Are you serious?
So read each character description to discover which animal you most closely resemble in practice. Then use the advice to improve your communication skills and performance.
THE CARELESS CATA careless cat does her job, but it's riddled with errors, so colleagues and clients don't trust what she says or does.
If you're a careless cat, don't hurry through tasks and projects just to check them off your list. Slow down and check that you've followed processes exactly. Look up facts before spouting off to clients. And correct any errors you do make. When you demonstrate care and attention, you build a relationship of trust with team members and pet owners that boosts your credibility.
THE BOLD BULL
A bold bull charges through life, rushing through the process to realize the result and bowling over those in her way.
For example, say a team leader who shows bullish tendencies manages a group of more experienced team members. She gets consumed by her brilliant ideas and her team members' wisdom and experience fly right off her radar. So when senior team members respond to her ideas with reasons why they won't work, she pooh-poohs their opinions as cynicism.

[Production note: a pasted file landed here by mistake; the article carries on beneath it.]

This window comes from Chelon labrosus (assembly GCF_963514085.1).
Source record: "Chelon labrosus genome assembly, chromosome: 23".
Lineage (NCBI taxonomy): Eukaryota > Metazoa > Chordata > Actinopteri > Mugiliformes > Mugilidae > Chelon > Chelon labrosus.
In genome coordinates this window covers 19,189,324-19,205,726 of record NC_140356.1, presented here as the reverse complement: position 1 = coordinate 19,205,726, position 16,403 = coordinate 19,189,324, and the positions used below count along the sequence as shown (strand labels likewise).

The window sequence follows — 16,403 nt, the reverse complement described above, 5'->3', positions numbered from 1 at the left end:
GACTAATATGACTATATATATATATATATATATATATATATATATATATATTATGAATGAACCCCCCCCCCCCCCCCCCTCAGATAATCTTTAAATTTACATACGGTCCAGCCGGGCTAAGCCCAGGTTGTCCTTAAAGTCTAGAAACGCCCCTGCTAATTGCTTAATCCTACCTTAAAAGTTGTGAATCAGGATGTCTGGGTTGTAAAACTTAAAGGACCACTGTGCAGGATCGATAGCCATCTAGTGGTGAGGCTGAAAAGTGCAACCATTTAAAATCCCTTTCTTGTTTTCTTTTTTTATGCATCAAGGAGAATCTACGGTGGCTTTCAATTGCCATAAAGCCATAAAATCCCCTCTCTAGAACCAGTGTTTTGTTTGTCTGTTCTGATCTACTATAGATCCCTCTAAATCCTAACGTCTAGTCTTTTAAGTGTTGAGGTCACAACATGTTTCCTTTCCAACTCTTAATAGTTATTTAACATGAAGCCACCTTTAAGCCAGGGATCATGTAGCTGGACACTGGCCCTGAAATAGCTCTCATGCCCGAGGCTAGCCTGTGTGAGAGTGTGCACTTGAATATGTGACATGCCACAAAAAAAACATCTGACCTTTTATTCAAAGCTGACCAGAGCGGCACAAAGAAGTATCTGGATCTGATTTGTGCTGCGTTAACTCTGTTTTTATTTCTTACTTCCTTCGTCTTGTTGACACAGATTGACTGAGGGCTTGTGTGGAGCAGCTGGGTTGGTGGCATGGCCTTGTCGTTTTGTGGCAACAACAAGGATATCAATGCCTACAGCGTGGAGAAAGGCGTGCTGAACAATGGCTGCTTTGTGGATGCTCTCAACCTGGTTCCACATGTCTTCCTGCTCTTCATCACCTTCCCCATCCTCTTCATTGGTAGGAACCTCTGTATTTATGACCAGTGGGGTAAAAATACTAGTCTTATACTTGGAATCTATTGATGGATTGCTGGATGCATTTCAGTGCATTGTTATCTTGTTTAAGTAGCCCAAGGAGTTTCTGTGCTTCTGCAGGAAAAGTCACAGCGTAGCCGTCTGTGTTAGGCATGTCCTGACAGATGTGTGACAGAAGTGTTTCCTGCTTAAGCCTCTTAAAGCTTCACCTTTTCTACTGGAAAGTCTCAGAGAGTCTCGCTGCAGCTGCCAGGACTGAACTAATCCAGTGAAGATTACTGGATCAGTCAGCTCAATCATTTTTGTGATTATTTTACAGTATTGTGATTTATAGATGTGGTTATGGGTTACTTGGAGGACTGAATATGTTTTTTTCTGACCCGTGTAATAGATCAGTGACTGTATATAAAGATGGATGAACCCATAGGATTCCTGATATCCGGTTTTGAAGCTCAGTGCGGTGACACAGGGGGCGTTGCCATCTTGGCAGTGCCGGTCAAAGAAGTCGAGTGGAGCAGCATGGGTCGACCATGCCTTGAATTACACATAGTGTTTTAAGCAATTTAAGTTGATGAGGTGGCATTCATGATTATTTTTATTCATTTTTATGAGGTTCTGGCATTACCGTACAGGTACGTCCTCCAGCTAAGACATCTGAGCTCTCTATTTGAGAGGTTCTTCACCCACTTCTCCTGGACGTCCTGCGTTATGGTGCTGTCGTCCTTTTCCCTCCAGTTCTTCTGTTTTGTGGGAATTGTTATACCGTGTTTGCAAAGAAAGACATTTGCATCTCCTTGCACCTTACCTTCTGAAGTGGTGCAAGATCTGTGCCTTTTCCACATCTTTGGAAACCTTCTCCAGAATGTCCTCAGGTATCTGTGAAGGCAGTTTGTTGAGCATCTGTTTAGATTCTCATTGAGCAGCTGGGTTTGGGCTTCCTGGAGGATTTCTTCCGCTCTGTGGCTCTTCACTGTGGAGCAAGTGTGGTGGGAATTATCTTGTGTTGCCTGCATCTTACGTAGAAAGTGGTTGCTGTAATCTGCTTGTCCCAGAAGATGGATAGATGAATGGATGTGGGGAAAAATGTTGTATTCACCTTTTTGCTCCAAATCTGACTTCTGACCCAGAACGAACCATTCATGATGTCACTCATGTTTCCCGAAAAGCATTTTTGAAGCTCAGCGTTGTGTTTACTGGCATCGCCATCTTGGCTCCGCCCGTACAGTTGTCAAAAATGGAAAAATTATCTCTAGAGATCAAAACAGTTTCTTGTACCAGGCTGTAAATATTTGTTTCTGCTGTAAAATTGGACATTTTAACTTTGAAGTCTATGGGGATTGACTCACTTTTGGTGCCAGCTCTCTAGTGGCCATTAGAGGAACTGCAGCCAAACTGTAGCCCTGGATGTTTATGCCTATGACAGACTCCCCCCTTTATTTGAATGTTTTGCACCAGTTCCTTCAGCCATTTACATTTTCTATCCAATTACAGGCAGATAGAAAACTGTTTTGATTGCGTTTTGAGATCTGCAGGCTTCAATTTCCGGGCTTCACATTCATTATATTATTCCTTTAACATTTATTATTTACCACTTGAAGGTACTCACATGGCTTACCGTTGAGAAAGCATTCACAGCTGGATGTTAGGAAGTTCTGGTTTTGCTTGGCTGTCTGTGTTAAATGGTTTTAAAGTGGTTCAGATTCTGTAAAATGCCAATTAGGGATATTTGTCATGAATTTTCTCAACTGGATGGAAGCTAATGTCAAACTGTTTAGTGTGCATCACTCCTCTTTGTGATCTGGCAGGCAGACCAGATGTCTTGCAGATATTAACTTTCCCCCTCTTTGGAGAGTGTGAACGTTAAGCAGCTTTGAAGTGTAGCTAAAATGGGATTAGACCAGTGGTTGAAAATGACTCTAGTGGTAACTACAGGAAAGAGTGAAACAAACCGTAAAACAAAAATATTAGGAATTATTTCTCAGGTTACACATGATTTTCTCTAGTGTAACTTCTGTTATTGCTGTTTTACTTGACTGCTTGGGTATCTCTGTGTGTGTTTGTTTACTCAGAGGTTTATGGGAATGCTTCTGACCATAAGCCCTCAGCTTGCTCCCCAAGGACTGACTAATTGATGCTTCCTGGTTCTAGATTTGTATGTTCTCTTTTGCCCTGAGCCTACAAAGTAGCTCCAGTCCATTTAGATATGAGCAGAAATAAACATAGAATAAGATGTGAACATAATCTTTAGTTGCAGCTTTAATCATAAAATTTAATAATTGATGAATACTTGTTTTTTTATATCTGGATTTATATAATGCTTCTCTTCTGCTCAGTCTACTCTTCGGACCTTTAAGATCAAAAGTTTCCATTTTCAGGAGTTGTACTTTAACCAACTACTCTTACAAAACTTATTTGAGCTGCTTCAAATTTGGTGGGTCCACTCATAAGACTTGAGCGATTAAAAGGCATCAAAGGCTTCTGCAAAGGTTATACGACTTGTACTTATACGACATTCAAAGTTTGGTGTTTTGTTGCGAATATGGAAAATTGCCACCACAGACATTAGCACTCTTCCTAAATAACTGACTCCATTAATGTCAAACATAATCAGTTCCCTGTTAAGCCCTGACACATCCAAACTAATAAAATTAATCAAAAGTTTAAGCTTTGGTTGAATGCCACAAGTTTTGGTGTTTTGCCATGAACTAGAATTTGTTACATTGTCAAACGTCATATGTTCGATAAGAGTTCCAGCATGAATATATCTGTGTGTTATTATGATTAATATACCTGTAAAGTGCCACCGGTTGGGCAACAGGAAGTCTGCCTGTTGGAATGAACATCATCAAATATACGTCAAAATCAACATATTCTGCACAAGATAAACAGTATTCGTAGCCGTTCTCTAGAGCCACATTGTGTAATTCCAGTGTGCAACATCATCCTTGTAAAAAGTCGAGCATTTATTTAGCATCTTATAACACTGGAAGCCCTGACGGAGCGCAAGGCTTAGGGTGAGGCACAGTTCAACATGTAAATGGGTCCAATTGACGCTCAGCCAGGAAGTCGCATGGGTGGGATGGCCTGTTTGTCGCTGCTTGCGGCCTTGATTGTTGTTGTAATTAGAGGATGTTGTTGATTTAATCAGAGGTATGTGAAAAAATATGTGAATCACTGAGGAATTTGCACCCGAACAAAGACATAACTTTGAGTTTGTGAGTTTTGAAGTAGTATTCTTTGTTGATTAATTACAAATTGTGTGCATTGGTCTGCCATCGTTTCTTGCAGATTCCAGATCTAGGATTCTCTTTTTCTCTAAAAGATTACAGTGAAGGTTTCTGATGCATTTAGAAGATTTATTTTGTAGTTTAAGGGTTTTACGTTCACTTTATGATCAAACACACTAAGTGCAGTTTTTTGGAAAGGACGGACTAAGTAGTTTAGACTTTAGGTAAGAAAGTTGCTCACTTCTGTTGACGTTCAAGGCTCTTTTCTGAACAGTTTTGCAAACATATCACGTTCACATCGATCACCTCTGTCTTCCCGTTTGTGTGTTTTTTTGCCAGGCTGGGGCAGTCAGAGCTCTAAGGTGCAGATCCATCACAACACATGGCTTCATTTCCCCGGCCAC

This bold bull isn't taking advantage of a valuable resource at her disposal: her team. Experienced team members can point out potential pitfalls in their leader's ideas and help her analyze her plans and make them stronger. So before introducing her ideas to the rest of the practice, this bold bull should ask her team what's missing, then focus on improving those parts of her plan, Gair says. This way, she'll create stronger ideas to present to the whole team.
THE BIG-DREAMING BUTTERFLY
A big-dreaming butterfly flits around all day—pausing only briefly to espouse a new idea—then flutters off, chasing another dream.
Making your ideas into SMART—simple and specific, measurable, attainable, result-oriented, and time-oriented—goals sets the stage for change in practice, Dr. Cloud says. "Use available training materials, and don't depend on your boss to make things happen," he says. "Practice the skills that will make your ideas a reality. Relieve work from the veterinarian, instead of piling more ideas and tasks on him or her. Detail your ideas and how you'd implement them first. These extra steps launch you from star to superstar."